Buying A House When Saddled With Crushing Student Loan Debt

By Joseph Reinke, CFA, CEO of FitBUX

The dream of many, as well as the most common way for Americans to build wealth is buying a home. That is becoming more and more of a dream nowadays for those graduating with massive student loan debt. According to CNBC, 83% of people ages 22-35 who haven’t bought a home blame their student loans.

One of the reasons student loan borrowers can’t qualify for a home loan is their debt-to-income ratio (DTI). This article gives you an example of why that is as well as a way to potentially help you qualify for a mortgage by “optimizing” your DTI ratio.

Note: DTI is your total debt obligation divided by total gross earnings.

A Grad School Example

An individual who has a graduate degree used to be a no brainer to qualify for a mortgage. However, that has changed.

For the following example, we will use actual data we have collected from FitBUX members.

Let’s assume a recent graduate making $70,000 a year (i.e. $5,833/months), with $145,000 in student debt and a total monthly required payment for her student debt of $1,632. Let’s also assume that she has no other debt or source of income.

Her DTI ratio would then be 28% ($1,632/$5,833).

Let’s say she wants to buy the home of her dreams and apply for a mortgage. On average, mortgage lenders will allow overall DTI ratios (including the monthly payment for a mortgage) up to 35% - 45% overall. We’ll use 40% in our example.

This means that her home mortgage, taxes, homeowners insurance, PMI, and HOA fees must be 12% of her income or less. (40%-28%= 12%)

To see how much mortgage this person would be able to qualify for, let's assume that she would use the full 12% just for her mortgage.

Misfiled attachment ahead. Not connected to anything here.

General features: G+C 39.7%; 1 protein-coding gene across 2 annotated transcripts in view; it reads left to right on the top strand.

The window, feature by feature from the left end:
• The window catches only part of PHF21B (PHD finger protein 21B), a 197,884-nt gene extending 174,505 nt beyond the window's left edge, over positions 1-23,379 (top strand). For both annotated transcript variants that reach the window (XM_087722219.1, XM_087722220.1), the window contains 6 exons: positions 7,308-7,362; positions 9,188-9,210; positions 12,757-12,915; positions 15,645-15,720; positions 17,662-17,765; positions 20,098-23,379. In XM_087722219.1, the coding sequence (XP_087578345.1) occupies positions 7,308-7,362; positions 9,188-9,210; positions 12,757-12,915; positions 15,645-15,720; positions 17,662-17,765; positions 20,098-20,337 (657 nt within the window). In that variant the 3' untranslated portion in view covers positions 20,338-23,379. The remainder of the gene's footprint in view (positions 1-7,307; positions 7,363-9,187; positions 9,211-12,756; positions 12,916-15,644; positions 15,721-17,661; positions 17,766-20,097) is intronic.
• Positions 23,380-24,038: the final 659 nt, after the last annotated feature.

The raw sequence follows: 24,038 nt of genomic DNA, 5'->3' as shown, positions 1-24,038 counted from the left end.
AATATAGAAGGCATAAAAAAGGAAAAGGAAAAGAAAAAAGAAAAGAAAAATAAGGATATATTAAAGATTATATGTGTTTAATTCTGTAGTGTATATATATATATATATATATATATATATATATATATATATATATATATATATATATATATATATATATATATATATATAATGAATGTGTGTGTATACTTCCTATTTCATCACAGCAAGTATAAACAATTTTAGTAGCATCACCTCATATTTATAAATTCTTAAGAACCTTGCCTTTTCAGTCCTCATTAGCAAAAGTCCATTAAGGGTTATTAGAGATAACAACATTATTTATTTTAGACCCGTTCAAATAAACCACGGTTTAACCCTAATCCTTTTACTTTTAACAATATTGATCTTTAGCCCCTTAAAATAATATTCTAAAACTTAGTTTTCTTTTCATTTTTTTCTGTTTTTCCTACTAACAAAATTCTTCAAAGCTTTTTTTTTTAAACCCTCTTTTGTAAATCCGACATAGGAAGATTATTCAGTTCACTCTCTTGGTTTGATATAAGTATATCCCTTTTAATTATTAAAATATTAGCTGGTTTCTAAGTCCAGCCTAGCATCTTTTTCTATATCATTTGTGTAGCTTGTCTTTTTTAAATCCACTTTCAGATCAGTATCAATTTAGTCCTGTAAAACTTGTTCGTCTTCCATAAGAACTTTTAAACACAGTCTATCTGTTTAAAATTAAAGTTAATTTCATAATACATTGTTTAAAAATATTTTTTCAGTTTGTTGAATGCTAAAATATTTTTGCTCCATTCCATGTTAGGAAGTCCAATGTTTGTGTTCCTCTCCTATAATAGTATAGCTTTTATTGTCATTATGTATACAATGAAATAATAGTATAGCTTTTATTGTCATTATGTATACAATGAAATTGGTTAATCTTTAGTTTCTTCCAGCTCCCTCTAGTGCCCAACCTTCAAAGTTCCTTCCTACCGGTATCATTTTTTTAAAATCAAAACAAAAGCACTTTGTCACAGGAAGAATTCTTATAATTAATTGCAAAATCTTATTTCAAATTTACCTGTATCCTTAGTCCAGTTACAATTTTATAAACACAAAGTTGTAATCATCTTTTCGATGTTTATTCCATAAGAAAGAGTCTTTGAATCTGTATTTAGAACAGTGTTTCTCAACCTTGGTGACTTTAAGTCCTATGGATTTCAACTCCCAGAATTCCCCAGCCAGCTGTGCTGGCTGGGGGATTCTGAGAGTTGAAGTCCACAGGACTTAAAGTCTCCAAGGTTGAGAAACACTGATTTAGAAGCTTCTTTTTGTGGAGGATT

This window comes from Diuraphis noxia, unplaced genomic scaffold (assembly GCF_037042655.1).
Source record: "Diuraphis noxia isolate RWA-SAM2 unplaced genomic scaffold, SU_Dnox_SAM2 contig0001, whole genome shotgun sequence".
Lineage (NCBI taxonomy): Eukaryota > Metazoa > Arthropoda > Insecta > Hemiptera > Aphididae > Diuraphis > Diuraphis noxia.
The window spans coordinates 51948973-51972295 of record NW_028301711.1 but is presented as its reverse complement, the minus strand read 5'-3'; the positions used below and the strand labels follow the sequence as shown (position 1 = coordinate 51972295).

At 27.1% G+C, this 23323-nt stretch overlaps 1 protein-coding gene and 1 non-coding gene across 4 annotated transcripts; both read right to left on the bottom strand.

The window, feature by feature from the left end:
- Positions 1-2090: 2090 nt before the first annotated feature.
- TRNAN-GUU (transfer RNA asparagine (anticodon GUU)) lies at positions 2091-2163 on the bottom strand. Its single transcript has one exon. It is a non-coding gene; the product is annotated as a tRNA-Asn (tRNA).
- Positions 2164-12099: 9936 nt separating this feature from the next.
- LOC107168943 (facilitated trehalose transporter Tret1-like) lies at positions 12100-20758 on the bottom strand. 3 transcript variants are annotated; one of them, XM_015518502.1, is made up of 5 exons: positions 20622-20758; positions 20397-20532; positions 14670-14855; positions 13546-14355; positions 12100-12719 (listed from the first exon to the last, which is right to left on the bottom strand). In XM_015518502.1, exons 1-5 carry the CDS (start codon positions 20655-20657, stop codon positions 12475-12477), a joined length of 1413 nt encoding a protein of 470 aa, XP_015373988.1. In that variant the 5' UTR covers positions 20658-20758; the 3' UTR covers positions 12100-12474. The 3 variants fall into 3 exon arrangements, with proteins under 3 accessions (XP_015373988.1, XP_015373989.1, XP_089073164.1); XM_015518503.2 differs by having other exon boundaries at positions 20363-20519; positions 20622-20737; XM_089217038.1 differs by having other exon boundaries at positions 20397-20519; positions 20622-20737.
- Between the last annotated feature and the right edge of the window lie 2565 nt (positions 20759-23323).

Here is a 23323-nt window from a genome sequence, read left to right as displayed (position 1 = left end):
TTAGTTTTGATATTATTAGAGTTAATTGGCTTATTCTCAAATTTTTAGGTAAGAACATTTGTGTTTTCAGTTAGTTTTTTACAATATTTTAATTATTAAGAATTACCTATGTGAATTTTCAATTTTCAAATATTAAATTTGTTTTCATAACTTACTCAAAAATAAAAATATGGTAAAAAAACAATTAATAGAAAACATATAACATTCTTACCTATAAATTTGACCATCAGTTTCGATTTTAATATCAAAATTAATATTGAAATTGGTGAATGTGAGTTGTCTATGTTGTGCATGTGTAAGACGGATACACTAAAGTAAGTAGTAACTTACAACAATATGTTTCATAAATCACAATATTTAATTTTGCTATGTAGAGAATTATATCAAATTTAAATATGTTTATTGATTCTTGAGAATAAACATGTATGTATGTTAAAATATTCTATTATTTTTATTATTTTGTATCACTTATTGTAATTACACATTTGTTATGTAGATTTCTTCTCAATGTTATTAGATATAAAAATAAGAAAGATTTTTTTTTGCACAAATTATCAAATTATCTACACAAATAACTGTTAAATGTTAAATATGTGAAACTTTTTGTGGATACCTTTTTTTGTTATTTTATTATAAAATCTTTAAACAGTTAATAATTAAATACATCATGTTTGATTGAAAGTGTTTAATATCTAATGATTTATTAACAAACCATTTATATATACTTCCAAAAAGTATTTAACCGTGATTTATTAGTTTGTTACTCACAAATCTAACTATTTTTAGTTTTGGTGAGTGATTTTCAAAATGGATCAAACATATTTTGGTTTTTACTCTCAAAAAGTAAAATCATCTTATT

That means that she is left with only $8,400 per year that I can use to pay her my mortgage (i.e. 12% of $70,000), which equals to $700 per month.

Assuming a 30-year mortgage (Principal and Interest) at 5%, this means that she would only qualify for a mortgage of $130,000. Once you account for property taxes and homeowners insurance, that number will be even less of course.

So, one way to increase how much mortgage you can qualify for, all else equal, is to figure out how to “optimize” your pre-mortgage DTI ratio. In our case, the key number to work on is the monthly required payment of our student loans, assuming she cannot increase her earnings. 

One Way To Improve Your Situation

Although you may “feel” that you can afford more, the lender does not and won’t take your “feelings” into consideration. One way to become a better-qualified candidate for a home is to reduce your required monthly payment on your student loan. You can do this by using the extended fixed payment plan on your Federal loans or using a longer-term loan on your private loans. This, in turn, will decrease your required monthly payment since you’ll be paying off your loans over a longer period of time.

Note: The extended fixed payment plan for Federal Loans extends existing, standard, 10-year loans to 25 years (keeping the same interest rate). If you decide to extend private loans, the interest rate would be different.

Using our example, extending all loans to 25 years while keeping the same interest rate would reduce the total required payment from $1,632 down to $962.

The new DTI ratio would then be 16% ($962/$5,833), with 24% available to secure a mortgage. All else being equal, our recent graduate would now qualify for a mortgage of $255,000.

Bad news, good news

One thing to keep in mind when considering extending existing loans is that one would end up repaying a lot more overall since the interest amount would be higher due to the longer term. That’s the bad news. To neutralize this, it is important to build a strategy where you will make additional/voluntary prepayments in addition to your required monthly payment. This will help you repay your loans faster and pay less interest.

The good news is that by making additional voluntary payments, you would be able to 1) target the highest-interest loan first, hence decreasing interest payments overall, and 2) decrease your total required payment each time a specific loan is paid off. By reducing your required monthly payment, you would further improve your DTI as well. That is really good news and we call it the FitBUX Extend & Prepay method for repaying your student loans.

About FitBUX, Inc.

If you need help making sure your student loan payments are done correctly, then be sure to check out the FitBUX Student Loan Tracking Solution

If you are interested in developing a student loan repayment plan that is customized to you, you can visit and become a member today for free.

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